It now becomes a question of conscience. We had some people in this country who were very, very critical of government but when given the opportunity to serve, they failed woefully.
Do we understand what patriotism means?
That is the sickness we have in Nigeria! You know, Generals Buhari and Idiagbon tried to change and redirect Nigerians towards patriotism by giving them the options of say, you either accept this country or you opt out of it. But here we are; sometimes when the national anthem is being sung, you see Nigerians going about their businesses.
They don’t even care. It is a very serious illness and something must be done to curb it. And that is what happens to some of our footballers. They lack patriotism and you can see the result. A man is said to be patriotic when he does his best for his country, not because of what he wants to gain. He goes for the national interest even if it means dying in the process.
But I doubt if a Nigerian player would even like to hurt his foot because he is playing for the country. And it is very unfortunate!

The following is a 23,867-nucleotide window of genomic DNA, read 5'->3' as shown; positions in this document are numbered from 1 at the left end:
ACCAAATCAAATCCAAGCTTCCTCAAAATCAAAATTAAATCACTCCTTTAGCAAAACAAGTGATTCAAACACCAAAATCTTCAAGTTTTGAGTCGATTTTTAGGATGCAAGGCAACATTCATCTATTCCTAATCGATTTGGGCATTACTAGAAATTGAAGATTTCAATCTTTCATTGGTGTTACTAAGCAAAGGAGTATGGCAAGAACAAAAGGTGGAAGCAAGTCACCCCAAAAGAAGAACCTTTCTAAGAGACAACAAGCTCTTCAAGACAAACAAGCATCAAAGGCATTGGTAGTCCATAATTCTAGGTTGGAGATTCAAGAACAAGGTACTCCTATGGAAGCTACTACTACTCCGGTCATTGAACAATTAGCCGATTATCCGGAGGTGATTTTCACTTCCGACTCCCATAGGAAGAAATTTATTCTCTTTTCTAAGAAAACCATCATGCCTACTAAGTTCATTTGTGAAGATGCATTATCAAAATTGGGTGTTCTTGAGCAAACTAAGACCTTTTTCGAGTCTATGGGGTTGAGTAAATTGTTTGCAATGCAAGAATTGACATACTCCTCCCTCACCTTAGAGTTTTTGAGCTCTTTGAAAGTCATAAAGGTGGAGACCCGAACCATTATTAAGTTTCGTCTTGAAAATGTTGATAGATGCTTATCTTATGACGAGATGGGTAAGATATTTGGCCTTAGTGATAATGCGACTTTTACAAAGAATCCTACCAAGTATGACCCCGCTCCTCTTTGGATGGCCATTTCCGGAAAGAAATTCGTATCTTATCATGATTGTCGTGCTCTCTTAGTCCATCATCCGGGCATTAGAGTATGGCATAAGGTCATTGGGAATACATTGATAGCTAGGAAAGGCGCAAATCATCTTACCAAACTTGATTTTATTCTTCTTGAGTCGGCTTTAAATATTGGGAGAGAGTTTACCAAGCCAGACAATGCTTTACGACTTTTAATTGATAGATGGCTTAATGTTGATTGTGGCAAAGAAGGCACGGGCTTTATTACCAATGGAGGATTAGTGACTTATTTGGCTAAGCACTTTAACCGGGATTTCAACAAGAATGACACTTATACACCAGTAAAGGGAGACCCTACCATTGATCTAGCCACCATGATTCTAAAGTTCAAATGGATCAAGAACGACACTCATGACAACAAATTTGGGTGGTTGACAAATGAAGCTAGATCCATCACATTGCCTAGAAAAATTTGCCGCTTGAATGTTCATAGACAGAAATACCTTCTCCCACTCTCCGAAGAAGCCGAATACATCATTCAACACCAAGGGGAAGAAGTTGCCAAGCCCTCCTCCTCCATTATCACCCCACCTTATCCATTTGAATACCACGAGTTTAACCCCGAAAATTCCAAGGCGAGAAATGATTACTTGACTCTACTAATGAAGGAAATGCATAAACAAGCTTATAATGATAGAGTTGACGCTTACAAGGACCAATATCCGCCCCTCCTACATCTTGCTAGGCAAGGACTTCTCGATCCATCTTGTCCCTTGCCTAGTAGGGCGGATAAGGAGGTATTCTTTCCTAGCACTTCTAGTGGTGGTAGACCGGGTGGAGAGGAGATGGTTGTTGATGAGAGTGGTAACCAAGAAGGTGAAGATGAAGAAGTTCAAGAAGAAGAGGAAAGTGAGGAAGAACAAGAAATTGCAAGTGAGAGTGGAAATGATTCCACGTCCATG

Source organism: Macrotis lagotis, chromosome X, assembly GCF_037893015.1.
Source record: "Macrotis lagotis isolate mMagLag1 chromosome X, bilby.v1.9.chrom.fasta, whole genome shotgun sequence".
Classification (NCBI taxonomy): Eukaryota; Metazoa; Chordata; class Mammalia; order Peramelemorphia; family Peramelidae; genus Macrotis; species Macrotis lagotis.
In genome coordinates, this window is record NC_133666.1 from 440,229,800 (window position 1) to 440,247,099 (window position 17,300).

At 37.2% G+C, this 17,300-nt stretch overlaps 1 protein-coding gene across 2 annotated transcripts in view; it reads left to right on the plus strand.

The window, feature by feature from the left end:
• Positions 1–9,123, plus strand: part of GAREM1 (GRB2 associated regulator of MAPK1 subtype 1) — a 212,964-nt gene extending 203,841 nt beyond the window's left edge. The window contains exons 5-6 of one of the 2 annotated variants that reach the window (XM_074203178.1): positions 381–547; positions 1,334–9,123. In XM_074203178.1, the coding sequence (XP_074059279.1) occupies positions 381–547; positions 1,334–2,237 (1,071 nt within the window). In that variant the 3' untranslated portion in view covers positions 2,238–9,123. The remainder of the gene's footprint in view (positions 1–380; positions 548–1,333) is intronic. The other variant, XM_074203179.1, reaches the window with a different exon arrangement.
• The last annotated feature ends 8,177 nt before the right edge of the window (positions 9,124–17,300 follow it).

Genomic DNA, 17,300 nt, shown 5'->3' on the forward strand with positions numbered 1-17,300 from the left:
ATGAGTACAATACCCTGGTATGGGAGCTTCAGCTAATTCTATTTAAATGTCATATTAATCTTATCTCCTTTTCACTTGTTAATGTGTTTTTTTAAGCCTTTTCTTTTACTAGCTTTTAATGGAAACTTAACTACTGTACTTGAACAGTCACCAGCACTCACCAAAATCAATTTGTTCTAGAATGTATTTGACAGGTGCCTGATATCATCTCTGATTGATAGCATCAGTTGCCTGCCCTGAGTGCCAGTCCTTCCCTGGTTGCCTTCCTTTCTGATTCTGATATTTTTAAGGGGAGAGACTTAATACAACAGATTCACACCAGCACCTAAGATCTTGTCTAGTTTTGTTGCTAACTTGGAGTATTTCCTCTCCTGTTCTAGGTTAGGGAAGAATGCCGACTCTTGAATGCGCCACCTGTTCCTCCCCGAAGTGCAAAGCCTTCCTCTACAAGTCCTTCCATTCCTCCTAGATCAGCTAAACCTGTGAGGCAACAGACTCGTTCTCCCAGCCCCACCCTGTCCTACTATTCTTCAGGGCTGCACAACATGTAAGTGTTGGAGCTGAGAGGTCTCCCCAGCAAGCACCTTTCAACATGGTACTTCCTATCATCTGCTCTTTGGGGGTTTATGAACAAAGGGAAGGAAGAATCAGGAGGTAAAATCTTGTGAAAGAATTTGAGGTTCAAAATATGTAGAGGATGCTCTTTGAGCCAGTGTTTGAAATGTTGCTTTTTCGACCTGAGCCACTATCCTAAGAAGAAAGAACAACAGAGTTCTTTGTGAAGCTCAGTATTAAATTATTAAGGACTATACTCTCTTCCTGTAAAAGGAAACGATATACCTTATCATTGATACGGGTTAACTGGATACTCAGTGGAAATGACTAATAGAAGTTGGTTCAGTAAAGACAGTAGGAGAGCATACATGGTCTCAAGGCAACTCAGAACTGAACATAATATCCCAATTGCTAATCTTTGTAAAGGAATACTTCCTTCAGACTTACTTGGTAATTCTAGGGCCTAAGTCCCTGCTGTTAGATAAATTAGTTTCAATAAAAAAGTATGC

So there is need for re-orientation. And it has to start with our individual selves. Many people are carrying the Bible, they go to church praying to God and preaching, “love your neighbour as yourself”, and yet they are ready to kill their fellow human beings for no just cause.
This must be dealt with if we are really serious about stamping out corruption from our public life and about being patriotic.
The military is blamed for the woes of Nigeria.
It’s ignorance. The language most Nigerians speak is that the military caused a lot of troubles for the polity, so much so that no single politician can own up to his own failure, except to drag the military into it, that it is because of the long period of military rule that Nigeria has problems.
Assuming that somebody went into the University in 1999, if by now he has not graduated, won’t you begin to wander why? The politicians who are complaining about military should by now have overcome those problems which they believe and claim the military caused.